How should we celebrate Women's International Day?

The Australian Liberal National Party (LNP) answered that question in quite an unexpected, yet old-fashioned manner. The Prime Minister's party will celebrate the occasion at the Tettersall's club in Brisbane. Ironically enough, this all-men's club bans women from becoming members and to enter its premises, unless they own a 'partner's card'.

This is no joke, quite the opposite in fact. Tony Abbott seems convinced that this is symbolically the best way possible to celebrate IWD, as he claimed that "they [the LNP] have made the man-only club admit women".

Mr Abbott seems to forget that the lunch is an exception to the club's policy, which will keep banning women's membership.

One more blunder on the list

It must be said that this piece of news adds to the many blunders Australia's Prime Minister has accumulated regarding his stance on women. Back in 2009, in a panel discussion about Religion, Sex, and Politics, Tony Abbott made quite a paradoxical statement: " I think there does need to be give and take on both sides, and this idea that sex is kind of a woman's right to absolutely withhold, just as the idea that sex is a man's right to demand". Women's sexual freedom or submission: which is it going to be, Tony?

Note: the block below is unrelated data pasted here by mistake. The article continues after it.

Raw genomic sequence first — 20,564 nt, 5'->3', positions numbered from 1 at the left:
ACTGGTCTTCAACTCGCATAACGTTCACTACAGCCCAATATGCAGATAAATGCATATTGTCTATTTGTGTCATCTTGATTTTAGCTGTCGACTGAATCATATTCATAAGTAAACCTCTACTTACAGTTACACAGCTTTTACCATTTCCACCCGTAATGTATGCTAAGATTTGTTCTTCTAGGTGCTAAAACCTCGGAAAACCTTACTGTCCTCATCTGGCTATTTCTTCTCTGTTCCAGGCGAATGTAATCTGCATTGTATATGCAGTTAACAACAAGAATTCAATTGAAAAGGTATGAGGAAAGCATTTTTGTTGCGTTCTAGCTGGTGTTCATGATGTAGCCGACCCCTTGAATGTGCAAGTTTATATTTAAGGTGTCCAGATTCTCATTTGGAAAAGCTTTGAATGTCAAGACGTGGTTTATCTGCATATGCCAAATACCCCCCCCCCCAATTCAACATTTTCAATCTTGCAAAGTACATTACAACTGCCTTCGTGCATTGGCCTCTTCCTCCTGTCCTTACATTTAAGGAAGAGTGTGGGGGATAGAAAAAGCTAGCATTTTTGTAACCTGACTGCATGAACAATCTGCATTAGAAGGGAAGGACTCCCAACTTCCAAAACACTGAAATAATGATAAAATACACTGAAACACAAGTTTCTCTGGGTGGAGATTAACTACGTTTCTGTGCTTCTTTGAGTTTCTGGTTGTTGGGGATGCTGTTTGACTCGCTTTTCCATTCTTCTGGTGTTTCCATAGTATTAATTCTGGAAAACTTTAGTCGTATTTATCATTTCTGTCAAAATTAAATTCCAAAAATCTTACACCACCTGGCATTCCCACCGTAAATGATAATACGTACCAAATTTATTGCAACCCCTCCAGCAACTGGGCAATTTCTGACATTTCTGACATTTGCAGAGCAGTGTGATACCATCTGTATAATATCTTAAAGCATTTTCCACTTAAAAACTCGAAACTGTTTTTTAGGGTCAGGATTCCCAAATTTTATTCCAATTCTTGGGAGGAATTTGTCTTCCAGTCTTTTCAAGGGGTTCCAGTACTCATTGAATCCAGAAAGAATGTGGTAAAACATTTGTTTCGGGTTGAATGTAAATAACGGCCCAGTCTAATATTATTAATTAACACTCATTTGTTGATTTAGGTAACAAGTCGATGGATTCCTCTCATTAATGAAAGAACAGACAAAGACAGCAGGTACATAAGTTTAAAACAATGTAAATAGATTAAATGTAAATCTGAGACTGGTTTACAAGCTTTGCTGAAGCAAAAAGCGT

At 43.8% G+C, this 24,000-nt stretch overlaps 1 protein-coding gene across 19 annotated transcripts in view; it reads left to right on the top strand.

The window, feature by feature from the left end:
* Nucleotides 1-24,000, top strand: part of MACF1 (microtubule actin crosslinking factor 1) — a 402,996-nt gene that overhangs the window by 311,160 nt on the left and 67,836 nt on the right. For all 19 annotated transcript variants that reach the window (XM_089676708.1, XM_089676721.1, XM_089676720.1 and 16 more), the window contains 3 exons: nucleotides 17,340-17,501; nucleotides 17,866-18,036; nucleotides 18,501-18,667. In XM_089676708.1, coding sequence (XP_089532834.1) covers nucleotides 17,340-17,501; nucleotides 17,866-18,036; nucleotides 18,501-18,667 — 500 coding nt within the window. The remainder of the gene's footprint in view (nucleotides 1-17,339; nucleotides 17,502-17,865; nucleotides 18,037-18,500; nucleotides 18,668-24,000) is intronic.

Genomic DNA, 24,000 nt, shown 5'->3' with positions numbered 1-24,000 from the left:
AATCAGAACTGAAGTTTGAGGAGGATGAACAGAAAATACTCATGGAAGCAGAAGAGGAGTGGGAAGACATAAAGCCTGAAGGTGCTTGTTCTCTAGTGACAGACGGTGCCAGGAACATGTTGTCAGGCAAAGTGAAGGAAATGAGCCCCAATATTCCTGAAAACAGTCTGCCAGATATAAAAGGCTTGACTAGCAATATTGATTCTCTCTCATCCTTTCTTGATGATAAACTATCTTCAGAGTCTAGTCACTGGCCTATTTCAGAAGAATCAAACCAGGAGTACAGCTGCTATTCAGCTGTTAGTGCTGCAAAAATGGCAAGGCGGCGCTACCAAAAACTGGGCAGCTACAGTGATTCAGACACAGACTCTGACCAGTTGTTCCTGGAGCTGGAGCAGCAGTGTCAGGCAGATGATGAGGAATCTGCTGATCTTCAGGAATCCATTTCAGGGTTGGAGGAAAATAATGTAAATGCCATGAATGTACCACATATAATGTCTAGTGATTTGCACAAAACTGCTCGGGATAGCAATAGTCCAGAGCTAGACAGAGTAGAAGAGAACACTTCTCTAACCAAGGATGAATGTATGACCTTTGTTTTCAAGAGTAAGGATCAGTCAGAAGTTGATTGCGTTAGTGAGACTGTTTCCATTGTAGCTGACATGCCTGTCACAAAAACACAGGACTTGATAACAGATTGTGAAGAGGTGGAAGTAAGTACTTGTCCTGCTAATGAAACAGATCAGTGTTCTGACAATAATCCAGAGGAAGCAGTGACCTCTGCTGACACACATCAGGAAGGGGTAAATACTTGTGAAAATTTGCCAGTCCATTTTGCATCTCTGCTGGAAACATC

Not that long ago, when asked what his best achievement as Minister for Women had been, Abbott pulled the carbon tax repeal out.

You should think: What does the carbon tax have to do with anything? Well, to the Prime Minister, this makes sense because, as everyone knows, women are "particularly focused on the household budget". Get it now?

Tony Abbott's gender equality policy: On the road to change?

But we should not worry. The Prime Minister's offensive statements towards women days are over.

At least we'd like to think so after he called himself a feminist in his speech on last year's IWD, where he acknowledged that his "views on policy towards women have changed and evolved."

Have they? Well, maybe. It is true that the number of women in his cabinet has doubled; we can give him that. He did also put domestic violence on the national agenda (one woman dies every week from domestic violence in Australia).

Wait, I take that back. The amount of women in his cabinet has been doubled from just 1 to… just 2. And putting issues on the political agenda is one thing, but implementing actual policies to tackle them is another one. So where is our Mr Prime Minister at with implementation?

The news on that front isn't pretty either. After dropping his Parental Paid Leave proposal early February, Tony Abbott promised he will make it up to women, by, he said, preparing a childcare policy package to make it easier for them to go back to work after having had a baby. Good! Can we trust him? Doubtfully, as all he promised to do for now is launch a consultation process, although the latter has already been done over and over before.

All he needs to know is already in a report the Productivity Commission has been drafting for the past two years and has already sent to the government.

Tony Abbott, a feminist? 'Not yet' doesn't even begin to describe it.